LONDON – Sweeping late changes to the schedule of the Olympic badminton tournament, prompted by an "oversight", infuriated players on Friday.
"It’s bad. It’s not right," said Polish men’s doubles player Michal Logosz after organizers announced that some 60 percent of the matches, mostly in the doubles draws, would be affected by the changes to the tournament which starts on Saturday.
"It’s the most important competition. It’s crazy that they can’t do the draw how they are supposed to," said German doubles player Johannes Schoettler.
The Badminton World Federation (BWF) apologized to the players after it emerged that the original schedule published on Wednesday had not followed the competition regulations as agreed with the International Olympic Committee (IOC).
"There was an oversight and it’s human error that this had not been carefully checked by our own team and myself at the outset," tournament referee Torsten Berg said.
"But of course if somebody had expected to have a late morning on Saturday and they now have to play early they will be disappointed," he added. "We understand that and we are sorry about this happening but see no choice other than to apply the BWF regulations and our agreement with the IOC."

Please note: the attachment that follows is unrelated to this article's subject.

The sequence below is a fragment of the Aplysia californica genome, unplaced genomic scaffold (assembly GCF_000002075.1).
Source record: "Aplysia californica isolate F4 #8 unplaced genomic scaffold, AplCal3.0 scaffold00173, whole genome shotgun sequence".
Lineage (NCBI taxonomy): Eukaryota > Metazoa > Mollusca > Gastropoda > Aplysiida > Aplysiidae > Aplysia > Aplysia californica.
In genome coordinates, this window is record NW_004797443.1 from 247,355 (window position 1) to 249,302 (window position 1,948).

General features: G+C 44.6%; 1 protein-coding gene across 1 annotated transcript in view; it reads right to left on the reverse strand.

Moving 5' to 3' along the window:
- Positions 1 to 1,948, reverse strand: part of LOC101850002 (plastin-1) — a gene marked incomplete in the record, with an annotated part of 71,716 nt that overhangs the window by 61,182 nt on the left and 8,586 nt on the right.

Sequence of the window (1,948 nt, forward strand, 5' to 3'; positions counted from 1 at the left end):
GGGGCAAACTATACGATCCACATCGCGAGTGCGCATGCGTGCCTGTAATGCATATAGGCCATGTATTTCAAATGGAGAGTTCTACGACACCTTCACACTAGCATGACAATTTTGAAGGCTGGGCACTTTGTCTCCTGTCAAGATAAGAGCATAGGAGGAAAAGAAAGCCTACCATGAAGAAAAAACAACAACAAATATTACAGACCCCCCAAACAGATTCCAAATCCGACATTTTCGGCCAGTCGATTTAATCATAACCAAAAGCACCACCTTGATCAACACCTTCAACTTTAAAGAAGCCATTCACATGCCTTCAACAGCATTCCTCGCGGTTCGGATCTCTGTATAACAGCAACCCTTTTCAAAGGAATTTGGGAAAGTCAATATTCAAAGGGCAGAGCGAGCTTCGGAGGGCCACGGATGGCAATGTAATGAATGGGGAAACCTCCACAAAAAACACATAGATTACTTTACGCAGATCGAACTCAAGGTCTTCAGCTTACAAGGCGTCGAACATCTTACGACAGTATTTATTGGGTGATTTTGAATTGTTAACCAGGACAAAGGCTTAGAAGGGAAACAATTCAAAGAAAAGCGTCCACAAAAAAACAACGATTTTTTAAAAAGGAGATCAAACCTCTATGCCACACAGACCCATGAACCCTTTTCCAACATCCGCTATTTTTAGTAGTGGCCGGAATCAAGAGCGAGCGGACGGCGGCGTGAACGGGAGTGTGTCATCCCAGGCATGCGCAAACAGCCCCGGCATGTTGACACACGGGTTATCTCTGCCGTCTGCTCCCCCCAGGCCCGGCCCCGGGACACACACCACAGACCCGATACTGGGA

The tournament at Wembley Arena begins with pools of players competing in round-robin matches.
Schoettler said he and partner Ingo Kindervater had already prepared for an early game against Australia and now faced Taiwan in an evening match instead.
"I started getting up early the last few days to get ready. We should have played Australia, the weakest in our group," he said after a training session.
"My brother SMS-ed me this morning to say we now play Chinese Taipei, our most important match, and now on Saturday evening.
"It’s stressful. We have moved to Wembley Plaza Hotel because we play tomorrow. "We could have stayed in the Olympic Village one more night and everything (would have) been easier."
Logosz said the scheduling changes had played havoc with the plans of family and friends.
"This is really bad," said Logosz, who will partner Adam Cwalina against South Korea’s Ko Sung-hyun and Yoo Yeon-seong on Saturday.
"It’s never happened before and it happens in the Olympics — it’s not right. For me it’s not really bad but for mixed doubles, two matches in one day, this is a disaster. Maybe they will do something about that.
"We have tickets for families and friends and we found out only 24 hours before the matches."